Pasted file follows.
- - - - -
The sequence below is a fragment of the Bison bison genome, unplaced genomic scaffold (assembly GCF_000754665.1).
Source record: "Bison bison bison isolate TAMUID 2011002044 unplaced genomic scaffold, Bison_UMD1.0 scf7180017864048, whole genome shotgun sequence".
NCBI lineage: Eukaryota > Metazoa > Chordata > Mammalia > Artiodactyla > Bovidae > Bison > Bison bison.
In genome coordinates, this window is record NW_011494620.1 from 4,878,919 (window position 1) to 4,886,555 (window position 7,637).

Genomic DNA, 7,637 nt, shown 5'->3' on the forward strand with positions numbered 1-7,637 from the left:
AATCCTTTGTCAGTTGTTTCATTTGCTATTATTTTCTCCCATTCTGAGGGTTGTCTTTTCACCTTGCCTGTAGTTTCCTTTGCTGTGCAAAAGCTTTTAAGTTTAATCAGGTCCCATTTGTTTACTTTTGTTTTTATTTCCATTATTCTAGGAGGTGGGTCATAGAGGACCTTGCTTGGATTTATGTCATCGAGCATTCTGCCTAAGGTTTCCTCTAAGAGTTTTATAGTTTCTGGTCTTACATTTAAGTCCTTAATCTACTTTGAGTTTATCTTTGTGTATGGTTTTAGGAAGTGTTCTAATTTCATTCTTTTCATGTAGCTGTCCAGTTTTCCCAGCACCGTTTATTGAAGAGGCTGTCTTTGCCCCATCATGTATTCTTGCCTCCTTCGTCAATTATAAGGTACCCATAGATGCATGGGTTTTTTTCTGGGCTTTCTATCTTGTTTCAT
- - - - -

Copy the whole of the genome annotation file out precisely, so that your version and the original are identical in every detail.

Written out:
The sequence below is a fragment of the Bison bison genome, unplaced genomic scaffold (assembly GCF_000754665.1).
Source record: "Bison bison bison isolate TAMUID 2011002044 unplaced genomic scaffold, Bison_UMD1.0 scf7180017864048, whole genome shotgun sequence".
NCBI lineage: Eukaryota > Metazoa > Chordata > Mammalia > Artiodactyla > Bovidae > Bison > Bison bison.
In genome coordinates, this window is record NW_011494620.1 from 4,878,919 (window position 1) to 4,886,555 (window position 7,637).

Genomic DNA, 7,637 nt, shown 5'->3' on the forward strand with positions numbered 1-7,637 from the left:
AATCCTTTGTCAGTTGTTTCATTTGCTATTATTTTCTCCCATTCTGAGGGTTGTCTTTTCACCTTGCCTGTAGTTTCCTTTGCTGTGCAAAAGCTTTTAAGTTTAATCAGGTCCCATTTGTTTACTTTTGTTTTTATTTCCATTATTCTAGGAGGTGGGTCATAGAGGACCTTGCTTGGATTTATGTCATCGAGCATTCTGCCTAAGGTTTCCTCTAAGAGTTTTATAGTTTCTGGTCTTACATTTAAGTCCTTAATCTACTTTGAGTTTATCTTTGTGTATGGTTTTAGGAAGTGTTCTAATTTCATTCTTTTCATGTAGCTGTCCAGTTTTCCCAGCACCGTTTATTGAAGAGGCTGTCTTTGCCCCATCATGTATTCTTGCCTCCTTCGTCAATTATAAGGTACCCATAGATGCATGGGTTTTTTTCTGGGCTTTCTATCTTGTTTCAT